Editor’s note: Last night I participated in “I am Robot. Hear me roar,” an online discussion hosted by HuffPost Live and using Google+ Hangouts to support several people connected via webcam. The discussion questioned how automation can make human workers obsolete. Will robots make your own job as a caretaker obsolete? I was asked to participate because of my interest in tech futures that include Healthcare Robots. Jamais Cascio also participated and offered some quite interesting insights. He shared the following article with the audience and gave me permission to republish it here.
Different perspectives: Following the article are two videos.
First is a PBS report that looks at robots and automation as replacing human workers. It’s what many Democrats worry about, and many unemployed workers complain about.
Second is a heart-warming movie trailer from Robot and Frank, which opens in theaters this month and gives a rosier view of technology that’s more like a friendly assistant than a job killer. This optimistic view is similar to the picture Republicans paint, but with no worry about those left behind and unemployed.
So which is it? Just as futurists consider different scenarios and what may lead to their preferred version of the future, you too can decide which version you like and either help make it happen for yourself, or prevent it from happening to others. As you think about this, realize that technology won’t slow down, but its impact on society can be controlled with smart policy decisions. Add your own perspectives below.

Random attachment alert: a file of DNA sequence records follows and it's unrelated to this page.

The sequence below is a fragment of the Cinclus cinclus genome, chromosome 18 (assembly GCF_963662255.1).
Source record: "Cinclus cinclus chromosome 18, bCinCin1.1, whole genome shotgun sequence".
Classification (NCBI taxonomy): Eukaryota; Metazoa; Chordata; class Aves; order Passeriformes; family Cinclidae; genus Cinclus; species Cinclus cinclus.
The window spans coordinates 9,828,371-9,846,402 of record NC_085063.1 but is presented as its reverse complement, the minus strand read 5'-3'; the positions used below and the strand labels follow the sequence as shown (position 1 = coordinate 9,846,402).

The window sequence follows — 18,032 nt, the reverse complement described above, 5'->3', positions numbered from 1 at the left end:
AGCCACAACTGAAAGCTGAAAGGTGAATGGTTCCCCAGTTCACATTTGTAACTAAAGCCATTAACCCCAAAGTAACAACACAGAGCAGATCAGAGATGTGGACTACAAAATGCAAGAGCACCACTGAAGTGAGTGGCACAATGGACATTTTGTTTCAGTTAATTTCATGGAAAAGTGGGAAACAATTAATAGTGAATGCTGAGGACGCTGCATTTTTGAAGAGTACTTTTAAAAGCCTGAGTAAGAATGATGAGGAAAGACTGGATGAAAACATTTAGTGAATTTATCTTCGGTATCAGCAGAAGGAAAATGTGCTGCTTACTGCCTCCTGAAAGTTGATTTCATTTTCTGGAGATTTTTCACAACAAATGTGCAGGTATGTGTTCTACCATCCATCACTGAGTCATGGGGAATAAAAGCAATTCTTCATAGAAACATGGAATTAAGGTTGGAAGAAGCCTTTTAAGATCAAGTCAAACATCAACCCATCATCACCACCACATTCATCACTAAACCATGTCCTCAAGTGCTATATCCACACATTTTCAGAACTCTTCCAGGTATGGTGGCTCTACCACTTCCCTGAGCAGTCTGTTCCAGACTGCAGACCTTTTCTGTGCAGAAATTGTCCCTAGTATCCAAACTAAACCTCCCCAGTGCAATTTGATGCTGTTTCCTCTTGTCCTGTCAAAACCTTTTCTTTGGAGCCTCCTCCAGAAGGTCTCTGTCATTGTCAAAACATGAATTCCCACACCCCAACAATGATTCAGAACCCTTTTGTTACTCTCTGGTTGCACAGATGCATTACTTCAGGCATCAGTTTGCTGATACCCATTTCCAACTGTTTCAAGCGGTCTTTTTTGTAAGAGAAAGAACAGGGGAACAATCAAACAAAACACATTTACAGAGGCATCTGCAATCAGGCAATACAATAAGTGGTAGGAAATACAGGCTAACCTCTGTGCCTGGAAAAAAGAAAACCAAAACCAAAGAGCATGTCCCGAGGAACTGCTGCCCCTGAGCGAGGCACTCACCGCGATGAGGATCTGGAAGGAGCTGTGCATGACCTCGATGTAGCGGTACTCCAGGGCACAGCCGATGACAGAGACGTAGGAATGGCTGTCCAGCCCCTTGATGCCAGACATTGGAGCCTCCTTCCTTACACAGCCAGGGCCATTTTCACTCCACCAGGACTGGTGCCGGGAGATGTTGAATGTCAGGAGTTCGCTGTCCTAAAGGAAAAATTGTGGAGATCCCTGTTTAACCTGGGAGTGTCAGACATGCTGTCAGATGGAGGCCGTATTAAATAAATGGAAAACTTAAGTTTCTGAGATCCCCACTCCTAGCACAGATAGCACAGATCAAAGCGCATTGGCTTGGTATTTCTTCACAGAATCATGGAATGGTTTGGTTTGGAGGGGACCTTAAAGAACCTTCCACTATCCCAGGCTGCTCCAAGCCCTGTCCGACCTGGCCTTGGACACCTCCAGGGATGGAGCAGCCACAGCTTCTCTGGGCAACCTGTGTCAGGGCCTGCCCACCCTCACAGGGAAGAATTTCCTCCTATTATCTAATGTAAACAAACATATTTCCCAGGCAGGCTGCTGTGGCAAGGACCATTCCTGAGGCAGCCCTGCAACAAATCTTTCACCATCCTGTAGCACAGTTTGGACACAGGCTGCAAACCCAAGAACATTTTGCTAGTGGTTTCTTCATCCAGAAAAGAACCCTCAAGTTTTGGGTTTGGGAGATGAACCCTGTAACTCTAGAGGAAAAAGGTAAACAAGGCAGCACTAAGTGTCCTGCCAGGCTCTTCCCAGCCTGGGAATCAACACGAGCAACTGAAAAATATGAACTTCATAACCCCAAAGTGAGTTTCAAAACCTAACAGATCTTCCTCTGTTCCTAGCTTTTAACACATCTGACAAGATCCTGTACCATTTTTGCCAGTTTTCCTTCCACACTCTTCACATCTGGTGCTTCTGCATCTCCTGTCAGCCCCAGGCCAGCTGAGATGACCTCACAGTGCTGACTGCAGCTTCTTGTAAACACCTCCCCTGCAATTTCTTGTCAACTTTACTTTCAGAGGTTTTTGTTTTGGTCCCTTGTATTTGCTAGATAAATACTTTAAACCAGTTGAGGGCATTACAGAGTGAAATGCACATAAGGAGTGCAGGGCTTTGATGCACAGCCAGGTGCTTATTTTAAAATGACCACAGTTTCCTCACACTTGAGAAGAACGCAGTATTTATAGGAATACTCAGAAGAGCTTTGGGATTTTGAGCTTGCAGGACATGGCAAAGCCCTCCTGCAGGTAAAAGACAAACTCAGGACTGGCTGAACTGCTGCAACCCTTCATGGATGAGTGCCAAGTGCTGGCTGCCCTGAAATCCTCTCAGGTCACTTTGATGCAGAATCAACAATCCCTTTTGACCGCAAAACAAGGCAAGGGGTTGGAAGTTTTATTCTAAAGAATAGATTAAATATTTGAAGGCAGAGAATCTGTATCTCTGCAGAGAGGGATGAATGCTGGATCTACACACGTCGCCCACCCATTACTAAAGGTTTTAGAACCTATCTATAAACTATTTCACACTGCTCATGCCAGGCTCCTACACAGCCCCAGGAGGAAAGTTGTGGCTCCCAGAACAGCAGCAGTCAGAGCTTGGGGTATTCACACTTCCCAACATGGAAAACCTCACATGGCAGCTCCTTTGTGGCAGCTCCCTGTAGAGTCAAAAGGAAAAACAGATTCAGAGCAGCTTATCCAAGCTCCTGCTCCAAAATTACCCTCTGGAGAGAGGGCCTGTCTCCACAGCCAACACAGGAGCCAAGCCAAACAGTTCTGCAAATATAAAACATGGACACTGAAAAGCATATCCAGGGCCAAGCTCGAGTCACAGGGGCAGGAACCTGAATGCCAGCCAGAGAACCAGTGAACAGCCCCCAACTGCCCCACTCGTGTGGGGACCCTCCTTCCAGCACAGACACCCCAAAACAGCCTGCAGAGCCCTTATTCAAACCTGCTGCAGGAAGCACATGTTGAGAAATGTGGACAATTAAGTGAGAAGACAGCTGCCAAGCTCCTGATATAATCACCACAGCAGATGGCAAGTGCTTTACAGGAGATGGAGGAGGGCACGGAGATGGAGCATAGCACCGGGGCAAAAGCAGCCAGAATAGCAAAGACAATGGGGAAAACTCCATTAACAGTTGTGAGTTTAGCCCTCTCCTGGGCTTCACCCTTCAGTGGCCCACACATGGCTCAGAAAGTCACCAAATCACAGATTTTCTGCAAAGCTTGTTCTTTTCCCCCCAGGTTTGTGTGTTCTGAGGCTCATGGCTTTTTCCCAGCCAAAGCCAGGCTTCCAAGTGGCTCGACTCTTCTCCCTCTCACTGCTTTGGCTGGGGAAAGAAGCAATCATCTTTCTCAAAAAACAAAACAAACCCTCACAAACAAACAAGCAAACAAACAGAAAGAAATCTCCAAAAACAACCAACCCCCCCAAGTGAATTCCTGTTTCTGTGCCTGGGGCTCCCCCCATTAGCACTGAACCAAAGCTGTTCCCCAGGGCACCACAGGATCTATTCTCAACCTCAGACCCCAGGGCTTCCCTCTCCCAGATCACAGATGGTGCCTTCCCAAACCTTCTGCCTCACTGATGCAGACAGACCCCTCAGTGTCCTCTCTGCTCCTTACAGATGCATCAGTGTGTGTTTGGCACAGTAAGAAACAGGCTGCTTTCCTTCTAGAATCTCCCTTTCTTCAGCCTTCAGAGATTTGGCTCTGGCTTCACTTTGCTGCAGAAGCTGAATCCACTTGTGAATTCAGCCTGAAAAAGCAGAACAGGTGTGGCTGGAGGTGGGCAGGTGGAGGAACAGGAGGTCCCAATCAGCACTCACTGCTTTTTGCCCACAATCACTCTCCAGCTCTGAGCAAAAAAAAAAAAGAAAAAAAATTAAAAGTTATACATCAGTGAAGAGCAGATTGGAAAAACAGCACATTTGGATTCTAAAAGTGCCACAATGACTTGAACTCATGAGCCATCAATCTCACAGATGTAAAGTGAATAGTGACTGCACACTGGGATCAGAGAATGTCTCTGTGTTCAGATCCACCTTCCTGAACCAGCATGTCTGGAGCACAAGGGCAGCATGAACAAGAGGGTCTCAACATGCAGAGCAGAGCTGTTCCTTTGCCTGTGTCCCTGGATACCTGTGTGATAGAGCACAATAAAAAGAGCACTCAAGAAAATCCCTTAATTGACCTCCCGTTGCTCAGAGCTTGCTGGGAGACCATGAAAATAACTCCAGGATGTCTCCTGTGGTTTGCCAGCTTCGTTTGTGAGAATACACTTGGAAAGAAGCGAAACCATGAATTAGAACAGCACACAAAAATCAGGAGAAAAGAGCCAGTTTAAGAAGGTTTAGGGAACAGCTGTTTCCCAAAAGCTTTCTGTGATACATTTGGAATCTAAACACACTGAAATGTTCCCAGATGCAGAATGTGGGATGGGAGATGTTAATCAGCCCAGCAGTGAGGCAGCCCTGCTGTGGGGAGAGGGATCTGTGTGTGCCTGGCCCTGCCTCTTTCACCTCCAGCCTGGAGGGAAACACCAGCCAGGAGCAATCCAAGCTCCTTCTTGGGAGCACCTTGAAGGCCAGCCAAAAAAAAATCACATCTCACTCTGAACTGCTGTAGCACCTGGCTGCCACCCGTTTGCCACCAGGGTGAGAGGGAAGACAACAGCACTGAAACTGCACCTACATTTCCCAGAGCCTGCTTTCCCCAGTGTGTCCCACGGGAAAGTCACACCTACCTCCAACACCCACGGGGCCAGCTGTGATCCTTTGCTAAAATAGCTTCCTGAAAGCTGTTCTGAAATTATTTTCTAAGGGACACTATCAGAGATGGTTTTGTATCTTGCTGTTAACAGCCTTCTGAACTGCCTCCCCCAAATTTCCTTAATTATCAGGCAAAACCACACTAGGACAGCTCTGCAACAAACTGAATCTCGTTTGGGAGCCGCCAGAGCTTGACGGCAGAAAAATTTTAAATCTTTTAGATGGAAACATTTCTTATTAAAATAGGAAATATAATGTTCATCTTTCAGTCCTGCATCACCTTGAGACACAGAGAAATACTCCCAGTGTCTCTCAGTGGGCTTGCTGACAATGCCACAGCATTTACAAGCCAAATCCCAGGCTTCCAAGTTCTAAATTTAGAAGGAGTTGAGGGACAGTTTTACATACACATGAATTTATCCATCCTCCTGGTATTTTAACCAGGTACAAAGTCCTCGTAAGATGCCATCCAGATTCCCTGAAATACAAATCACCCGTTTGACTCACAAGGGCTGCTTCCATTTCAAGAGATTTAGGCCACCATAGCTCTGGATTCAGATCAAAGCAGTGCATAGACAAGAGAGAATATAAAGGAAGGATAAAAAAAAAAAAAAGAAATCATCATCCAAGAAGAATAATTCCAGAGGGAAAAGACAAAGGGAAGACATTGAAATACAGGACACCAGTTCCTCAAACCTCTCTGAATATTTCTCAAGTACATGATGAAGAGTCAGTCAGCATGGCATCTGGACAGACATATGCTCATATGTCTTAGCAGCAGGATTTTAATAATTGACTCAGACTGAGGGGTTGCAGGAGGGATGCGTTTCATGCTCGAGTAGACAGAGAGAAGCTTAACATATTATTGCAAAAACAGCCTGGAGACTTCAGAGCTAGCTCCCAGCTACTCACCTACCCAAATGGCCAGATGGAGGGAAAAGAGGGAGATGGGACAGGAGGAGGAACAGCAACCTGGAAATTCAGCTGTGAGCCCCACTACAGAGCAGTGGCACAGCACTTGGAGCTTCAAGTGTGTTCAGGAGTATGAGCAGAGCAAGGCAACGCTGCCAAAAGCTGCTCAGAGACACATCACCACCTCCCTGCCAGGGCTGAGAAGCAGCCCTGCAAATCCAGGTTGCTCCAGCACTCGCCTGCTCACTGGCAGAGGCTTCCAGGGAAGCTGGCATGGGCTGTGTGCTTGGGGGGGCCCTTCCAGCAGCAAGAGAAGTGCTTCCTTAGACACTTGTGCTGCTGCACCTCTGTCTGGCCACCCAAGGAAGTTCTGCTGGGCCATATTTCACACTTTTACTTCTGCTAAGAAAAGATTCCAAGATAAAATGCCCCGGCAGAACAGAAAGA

The Pink Collar Future
By Jamais Cascio, futurist, writer, speaker and founder of Open The Future
The claim that robots are taking our jobs has become so commonplace of late that it’s a bit of a cliché. Nonetheless, it has a strong element of truth to it. Not only are machines taking “blue collar” factory jobs — a process that’s been underway for years, and no longer much of a surprise except when a company like Foxconn announces it’s going to bring in a million robots (which are less likely to commit suicide, apparently) — but now mechanized/digital systems are quickly working their way up the employment value chain. “Grey collar” service workers have been under pressure for awhile, especially those jobs (like travel agent) that involve pattern-matching; now jobs involving the composition of structured reports (such as basic journalism) have digital competition, and Google’s self-driving car portends a future of driverless taxicabs. But even “white collar” jobs, managerial and supervisory in particular, are being threatened — in part due to replacement, and in part due to declining necessity. After all, if the line workers have been replaced by machines, there’s little need for direct human oversight of the kind required by human workers, no? Stories of digital lawyers and surgeons simply accelerate the perception that robots really are taking over the workplace, and online education systems like the Khan Academy demonstrate how readily university-level learning can be conducted without direct human contact.